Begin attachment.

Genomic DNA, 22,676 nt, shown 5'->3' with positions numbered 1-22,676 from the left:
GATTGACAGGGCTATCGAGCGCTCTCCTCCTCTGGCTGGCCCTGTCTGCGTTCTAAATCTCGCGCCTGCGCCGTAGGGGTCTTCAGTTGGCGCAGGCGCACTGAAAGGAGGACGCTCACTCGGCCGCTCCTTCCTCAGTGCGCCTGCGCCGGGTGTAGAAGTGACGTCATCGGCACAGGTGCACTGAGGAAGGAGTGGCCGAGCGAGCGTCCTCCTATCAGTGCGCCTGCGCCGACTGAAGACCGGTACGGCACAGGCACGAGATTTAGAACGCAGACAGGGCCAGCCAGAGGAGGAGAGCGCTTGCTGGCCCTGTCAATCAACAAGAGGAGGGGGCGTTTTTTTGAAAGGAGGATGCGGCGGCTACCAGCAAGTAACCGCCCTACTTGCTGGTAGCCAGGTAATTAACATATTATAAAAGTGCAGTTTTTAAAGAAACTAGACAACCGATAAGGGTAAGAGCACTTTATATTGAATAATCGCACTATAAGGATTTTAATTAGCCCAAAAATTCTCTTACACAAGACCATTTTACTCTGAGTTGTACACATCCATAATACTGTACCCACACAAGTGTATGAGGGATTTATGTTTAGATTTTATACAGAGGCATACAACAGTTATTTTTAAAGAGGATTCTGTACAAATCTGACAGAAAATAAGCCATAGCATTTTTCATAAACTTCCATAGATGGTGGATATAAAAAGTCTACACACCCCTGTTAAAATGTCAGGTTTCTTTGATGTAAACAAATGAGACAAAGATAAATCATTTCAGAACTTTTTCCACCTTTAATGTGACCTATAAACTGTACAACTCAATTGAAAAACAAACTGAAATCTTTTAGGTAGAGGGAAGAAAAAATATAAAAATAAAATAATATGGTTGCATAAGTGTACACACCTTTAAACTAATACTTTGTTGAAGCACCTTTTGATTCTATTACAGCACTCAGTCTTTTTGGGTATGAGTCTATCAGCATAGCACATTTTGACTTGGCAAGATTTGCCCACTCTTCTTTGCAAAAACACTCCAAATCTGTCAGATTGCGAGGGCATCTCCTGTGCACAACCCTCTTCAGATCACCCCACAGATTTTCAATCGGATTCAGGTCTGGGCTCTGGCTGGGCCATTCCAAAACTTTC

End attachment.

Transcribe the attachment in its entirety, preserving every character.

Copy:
Genomic DNA, 22,676 nt, shown 5'->3' with positions numbered 1-22,676 from the left:
GATTGACAGGGCTATCGAGCGCTCTCCTCCTCTGGCTGGCCCTGTCTGCGTTCTAAATCTCGCGCCTGCGCCGTAGGGGTCTTCAGTTGGCGCAGGCGCACTGAAAGGAGGACGCTCACTCGGCCGCTCCTTCCTCAGTGCGCCTGCGCCGGGTGTAGAAGTGACGTCATCGGCACAGGTGCACTGAGGAAGGAGTGGCCGAGCGAGCGTCCTCCTATCAGTGCGCCTGCGCCGACTGAAGACCGGTACGGCACAGGCACGAGATTTAGAACGCAGACAGGGCCAGCCAGAGGAGGAGAGCGCTTGCTGGCCCTGTCAATCAACAAGAGGAGGGGGCGTTTTTTTGAAAGGAGGATGCGGCGGCTACCAGCAAGTAACCGCCCTACTTGCTGGTAGCCAGGTAATTAACATATTATAAAAGTGCAGTTTTTAAAGAAACTAGACAACCGATAAGGGTAAGAGCACTTTATATTGAATAATCGCACTATAAGGATTTTAATTAGCCCAAAAATTCTCTTACACAAGACCATTTTACTCTGAGTTGTACACATCCATAATACTGTACCCACACAAGTGTATGAGGGATTTATGTTTAGATTTTATACAGAGGCATACAACAGTTATTTTTAAAGAGGATTCTGTACAAATCTGACAGAAAATAAGCCATAGCATTTTTCATAAACTTCCATAGATGGTGGATATAAAAAGTCTACACACCCCTGTTAAAATGTCAGGTTTCTTTGATGTAAACAAATGAGACAAAGATAAATCATTTCAGAACTTTTTCCACCTTTAATGTGACCTATAAACTGTACAACTCAATTGAAAAACAAACTGAAATCTTTTAGGTAGAGGGAAGAAAAAATATAAAAATAAAATAATATGGTTGCATAAGTGTACACACCTTTAAACTAATACTTTGTTGAAGCACCTTTTGATTCTATTACAGCACTCAGTCTTTTTGGGTATGAGTCTATCAGCATAGCACATTTTGACTTGGCAAGATTTGCCCACTCTTCTTTGCAAAAACACTCCAAATCTGTCAGATTGCGAGGGCATCTCCTGTGCACAACCCTCTTCAGATCACCCCACAGATTTTCAATCGGATTCAGGTCTGGGCTCTGGCTGGGCCATTCCAAAACTTTC